This was a little too much. "You've been dreaming," I reiterated disgustedly.

"No," he persisted, "I haven't been dreaming. And my wires haven't got crossed. I can go through any test you put me to. I'm as calm and sane as you are. But, I tell you, I can't stand having It come to my door that way, night after night."

"My boy, you're malarial, and you've been having the nightmare of your life," I tried to assure him. "What you want is sleep and cooler weather and something to whip those nerves of yours into shape. And the first thing to do is to get to bed and forget all this. Then, I'll see you in the morning and we'll talk things over in sane, sensible daylight, when things don't get twisted and we don't hear crooked and see double."

"You'll keep It away from me? You'll clear it all up?" he asked in that plaintive and fretful tone of his. And I quite cheerfully assured him that I'd take "It" away from him. I was a little condescending about it, I fancy, the same as you'd be with a peevish child. Then we had a smoke together, and I tried to quiet him down by talking over such commonplaces as the new Broadway musical comedies and what Coney Island had grown into since he went south. Then I gave him a bromide, said good-night, and took a turn or two on deck, watching the stars and wondering first at the loneliness of the ship in particular and then at the loneliness of all life in general. Then I went down to that Dutch-oven of a cabin of mine and tried to go to sleep.


I'M afraid I didn't sleep any too well that night. I tried to tell myself it was the heat, but I kept thinking about Stobart and his delusions a great deal. The next day, too, his appearance rather disturbed me. I made it a pretext to look him over when the chance came. And I pounded him about and put him through a catechism that'd make a Bertillon chart look like a chalk sketch. But I found him normal enough, outside the malaria and the cabin-door matter.

The only way to straighten out that mental kink of his, I decided, was to get to the bottom of the whole tu'penny mystery, to translate the entire business into its obvious materialities. Did you ever stop to watch a child engineering mill races on the seashore, and then with a sort of malicious good nature divert his whole river bed, knowing all along you could return it to its old channel with one side scoop of a foot through the sand? Well, that's how I felt about Stobart. I thought myself a bit of a psychologist, and I'd bumped into psychoneurosis enough to feel at home with an illusion like this. So I told myself that I could afford to be both patient and generous with him. In fact, we sat down and talked the whole thing over together very quietly and reasonably, though never once would Stobart admit the possibility of sense error or the contingency of a ship's motion occasionally flinging open a door which was not any too securely latched. He was quite fixed in his belief that some agency, not natural and normal, had repeatedly come to his door and tried to open it.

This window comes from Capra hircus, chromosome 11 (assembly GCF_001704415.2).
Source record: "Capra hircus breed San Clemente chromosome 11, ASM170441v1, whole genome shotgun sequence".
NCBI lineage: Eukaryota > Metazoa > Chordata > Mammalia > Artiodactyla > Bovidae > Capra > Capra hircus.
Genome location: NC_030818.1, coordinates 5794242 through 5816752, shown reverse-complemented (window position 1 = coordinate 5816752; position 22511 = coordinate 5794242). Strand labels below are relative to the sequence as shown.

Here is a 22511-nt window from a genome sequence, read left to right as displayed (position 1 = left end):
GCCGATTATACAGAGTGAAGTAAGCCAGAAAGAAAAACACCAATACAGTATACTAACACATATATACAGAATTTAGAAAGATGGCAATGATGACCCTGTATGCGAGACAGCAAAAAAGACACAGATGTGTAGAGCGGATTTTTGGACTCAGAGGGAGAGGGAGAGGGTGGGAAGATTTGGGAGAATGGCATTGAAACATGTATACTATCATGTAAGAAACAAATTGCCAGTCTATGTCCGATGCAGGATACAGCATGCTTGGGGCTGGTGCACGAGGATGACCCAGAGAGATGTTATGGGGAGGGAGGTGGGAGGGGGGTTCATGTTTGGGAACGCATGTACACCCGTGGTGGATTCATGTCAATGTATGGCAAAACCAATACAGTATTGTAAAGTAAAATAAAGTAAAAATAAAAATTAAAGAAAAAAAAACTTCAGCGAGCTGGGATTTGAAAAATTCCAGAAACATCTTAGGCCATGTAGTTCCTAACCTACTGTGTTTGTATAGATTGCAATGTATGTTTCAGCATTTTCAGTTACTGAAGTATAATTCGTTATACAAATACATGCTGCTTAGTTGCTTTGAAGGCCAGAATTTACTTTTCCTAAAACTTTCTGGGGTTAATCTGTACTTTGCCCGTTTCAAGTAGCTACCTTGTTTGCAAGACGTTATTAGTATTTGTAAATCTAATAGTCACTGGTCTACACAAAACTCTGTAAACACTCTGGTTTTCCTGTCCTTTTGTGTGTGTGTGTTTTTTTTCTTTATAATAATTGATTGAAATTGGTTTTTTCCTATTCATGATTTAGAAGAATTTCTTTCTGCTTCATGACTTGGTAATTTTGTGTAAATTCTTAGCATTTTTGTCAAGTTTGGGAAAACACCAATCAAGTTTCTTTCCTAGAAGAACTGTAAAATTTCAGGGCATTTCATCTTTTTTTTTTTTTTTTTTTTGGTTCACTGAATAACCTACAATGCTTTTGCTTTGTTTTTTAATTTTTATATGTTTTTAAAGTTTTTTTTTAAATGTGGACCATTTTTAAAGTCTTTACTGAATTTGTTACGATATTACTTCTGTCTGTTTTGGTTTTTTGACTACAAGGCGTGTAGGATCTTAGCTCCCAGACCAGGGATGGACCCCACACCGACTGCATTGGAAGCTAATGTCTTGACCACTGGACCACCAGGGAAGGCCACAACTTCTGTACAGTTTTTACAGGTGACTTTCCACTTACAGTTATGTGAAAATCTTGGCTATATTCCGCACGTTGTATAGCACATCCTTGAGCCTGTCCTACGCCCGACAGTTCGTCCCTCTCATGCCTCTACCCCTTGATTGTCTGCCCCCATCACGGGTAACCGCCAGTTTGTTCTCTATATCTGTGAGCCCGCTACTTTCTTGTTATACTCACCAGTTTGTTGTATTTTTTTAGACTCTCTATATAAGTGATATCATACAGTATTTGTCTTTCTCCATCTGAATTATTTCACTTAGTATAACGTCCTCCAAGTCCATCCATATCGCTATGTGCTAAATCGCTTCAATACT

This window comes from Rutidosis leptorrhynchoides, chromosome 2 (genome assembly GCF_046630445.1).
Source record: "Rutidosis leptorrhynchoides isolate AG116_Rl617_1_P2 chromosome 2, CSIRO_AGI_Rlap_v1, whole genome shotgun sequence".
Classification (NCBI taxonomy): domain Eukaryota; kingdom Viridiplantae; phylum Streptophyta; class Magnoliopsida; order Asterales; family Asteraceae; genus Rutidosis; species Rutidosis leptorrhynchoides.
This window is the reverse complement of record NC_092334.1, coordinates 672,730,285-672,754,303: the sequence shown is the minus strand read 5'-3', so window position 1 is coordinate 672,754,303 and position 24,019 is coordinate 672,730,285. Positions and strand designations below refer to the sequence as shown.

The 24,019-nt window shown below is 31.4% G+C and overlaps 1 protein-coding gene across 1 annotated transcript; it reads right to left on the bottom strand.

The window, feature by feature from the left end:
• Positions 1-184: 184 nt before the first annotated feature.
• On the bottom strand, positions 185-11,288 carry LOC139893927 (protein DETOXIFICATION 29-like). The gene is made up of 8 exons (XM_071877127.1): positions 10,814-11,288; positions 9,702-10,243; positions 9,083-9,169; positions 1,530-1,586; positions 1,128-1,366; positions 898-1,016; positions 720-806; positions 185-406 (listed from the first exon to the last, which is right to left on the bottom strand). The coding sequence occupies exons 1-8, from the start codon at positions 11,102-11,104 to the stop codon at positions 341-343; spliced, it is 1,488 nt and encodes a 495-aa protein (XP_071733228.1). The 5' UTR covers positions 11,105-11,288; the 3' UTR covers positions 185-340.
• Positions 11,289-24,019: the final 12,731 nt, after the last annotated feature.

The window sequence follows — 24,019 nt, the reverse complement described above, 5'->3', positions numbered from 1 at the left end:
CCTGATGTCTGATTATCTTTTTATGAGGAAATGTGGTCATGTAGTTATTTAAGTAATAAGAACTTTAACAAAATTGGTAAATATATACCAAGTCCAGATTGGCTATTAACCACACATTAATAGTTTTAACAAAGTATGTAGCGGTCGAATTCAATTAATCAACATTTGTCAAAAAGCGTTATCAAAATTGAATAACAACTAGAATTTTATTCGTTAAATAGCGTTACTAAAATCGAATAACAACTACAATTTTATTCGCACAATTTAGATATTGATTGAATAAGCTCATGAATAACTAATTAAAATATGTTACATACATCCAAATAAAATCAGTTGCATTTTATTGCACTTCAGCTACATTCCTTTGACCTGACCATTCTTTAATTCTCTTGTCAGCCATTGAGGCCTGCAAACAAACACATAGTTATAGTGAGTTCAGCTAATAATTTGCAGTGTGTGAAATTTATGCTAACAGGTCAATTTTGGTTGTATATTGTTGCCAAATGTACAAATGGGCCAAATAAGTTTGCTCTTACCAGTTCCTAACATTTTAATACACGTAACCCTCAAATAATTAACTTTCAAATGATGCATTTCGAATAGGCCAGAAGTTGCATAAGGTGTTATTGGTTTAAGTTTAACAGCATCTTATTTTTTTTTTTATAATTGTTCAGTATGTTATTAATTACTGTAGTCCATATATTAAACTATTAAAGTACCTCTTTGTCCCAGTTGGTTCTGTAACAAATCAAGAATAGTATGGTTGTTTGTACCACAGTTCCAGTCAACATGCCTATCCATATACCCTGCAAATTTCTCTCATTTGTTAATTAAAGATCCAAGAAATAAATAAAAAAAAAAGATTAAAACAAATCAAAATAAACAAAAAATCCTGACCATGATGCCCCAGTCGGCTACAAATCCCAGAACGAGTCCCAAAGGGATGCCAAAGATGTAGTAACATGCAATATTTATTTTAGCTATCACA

It ended in my agreeing to sit up and watch with him. And that midnight found me up in the wireless room, with a goodly supply of tobacco, a storage flashlight and a singularly open and disengaged mind. Stobart's plaintively superior manner, as he glanced down at my flashlight, rather irritated me.

"This may look foolish," I told him as I sent the flash fingering like a searchlight into his darkest cabin corner, "but I'm going to get a glimpse of those mysterious feet or know the reason why."

"I've been over all that ground," he answered a little wearily.

"Then you haven't been over it in the right way," I promptly informed him, "or there'd be no need of me here. This is no voodoo and black-cat business. We're not plantation negroes, you know. You can't carry a banshee and a wireless outfit on the same steamer."

"Then, what is it?" he demanded.

"It's several things," I told him. "But, most of all, it's mere neuropyra, and I'm going to show you why. You're a sick man—you're simply a victim of your own worn-out nerves." And I lit up and sat down and talked to him on abnormal psychology and what I remembered of it, explaining as well as I could the inferential construction of sense perceptions as related to illusions proper, in contradistinction to hallucination. He laughed a little, I remember, at some of my phrases, like intraorganic stimuli and associative law of preference and acatateptic imagination. But, naturally, you can't expect to make much headway on such subjects as the objectification of thought and the influences of expectant attention when your listener hasn't even heard of Rabier. "I'm not much of a Weir Mitchell," I know, I wound up with, "but I'm going to cure you of this bug."

That word "bug" was something he could grasp. But he only smiled a little. "It's no use," he said in his tired and wistful way. "It's not a bug."

"It is a bug, and you've got to smash it," I had the brutality to tell him, "or it's going to smash you." He got up with a shrug and crossed the cabin and closed the door. I looked at my watch. It was almost two in the morning, and nothing had happened.

Something about his isolated figure enlisted my sympathy against my will. I even tried to extenuate things for him as we sat there, explaining how everything in his case tended to pile up the mystery; how mysterious was any ship at sea, with an equatorial midnight about her; how mysterious the apparatus with which he worked was, with its ghostlike calling and receiving across such spaces of silence; how mysterious even trivial mental illusions were, once they were played upon by the converging lines of association. Then, oppressed by his haggard and hopeless eyes, I asked him to tell me how the whole thing had started.